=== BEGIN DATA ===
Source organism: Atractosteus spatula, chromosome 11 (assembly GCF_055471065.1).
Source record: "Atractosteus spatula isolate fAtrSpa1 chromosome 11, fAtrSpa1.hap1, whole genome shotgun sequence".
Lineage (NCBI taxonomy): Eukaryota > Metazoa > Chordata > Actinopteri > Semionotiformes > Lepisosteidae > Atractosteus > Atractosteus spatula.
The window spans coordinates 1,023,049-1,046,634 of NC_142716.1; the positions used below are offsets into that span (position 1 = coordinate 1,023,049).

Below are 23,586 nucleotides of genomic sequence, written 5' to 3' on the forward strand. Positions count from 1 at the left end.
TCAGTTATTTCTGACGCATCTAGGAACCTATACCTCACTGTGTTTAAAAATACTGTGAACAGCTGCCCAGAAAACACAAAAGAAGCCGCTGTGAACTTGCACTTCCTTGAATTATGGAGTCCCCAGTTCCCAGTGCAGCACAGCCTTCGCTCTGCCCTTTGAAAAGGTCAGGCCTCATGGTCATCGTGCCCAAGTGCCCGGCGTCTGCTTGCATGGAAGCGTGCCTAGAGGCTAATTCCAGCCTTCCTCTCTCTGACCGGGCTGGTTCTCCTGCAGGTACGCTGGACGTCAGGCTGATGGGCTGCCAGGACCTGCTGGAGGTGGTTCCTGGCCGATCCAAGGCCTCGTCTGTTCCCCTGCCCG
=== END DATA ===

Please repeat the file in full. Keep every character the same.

Source organism: Atractosteus spatula, chromosome 11 (assembly GCF_055471065.1).
Source record: "Atractosteus spatula isolate fAtrSpa1 chromosome 11, fAtrSpa1.hap1, whole genome shotgun sequence".
Lineage (NCBI taxonomy): Eukaryota > Metazoa > Chordata > Actinopteri > Semionotiformes > Lepisosteidae > Atractosteus > Atractosteus spatula.
The window spans coordinates 1,023,049-1,046,634 of NC_142716.1; the positions used below are offsets into that span (position 1 = coordinate 1,023,049).

Below are 23,586 nucleotides of genomic sequence, written 5' to 3' on the forward strand. Positions count from 1 at the left end.
TCAGTTATTTCTGACGCATCTAGGAACCTATACCTCACTGTGTTTAAAAATACTGTGAACAGCTGCCCAGAAAACACAAAAGAAGCCGCTGTGAACTTGCACTTCCTTGAATTATGGAGTCCCCAGTTCCCAGTGCAGCACAGCCTTCGCTCTGCCCTTTGAAAAGGTCAGGCCTCATGGTCATCGTGCCCAAGTGCCCGGCGTCTGCTTGCATGGAAGCGTGCCTAGAGGCTAATTCCAGCCTTCCTCTCTCTGACCGGGCTGGTTCTCCTGCAGGTACGCTGGACGTCAGGCTGATGGGCTGCCAGGACCTGCTGGAGGTGGTTCCTGGCCGATCCAAGGCCTCGTCTGTTCCCCTGCCCG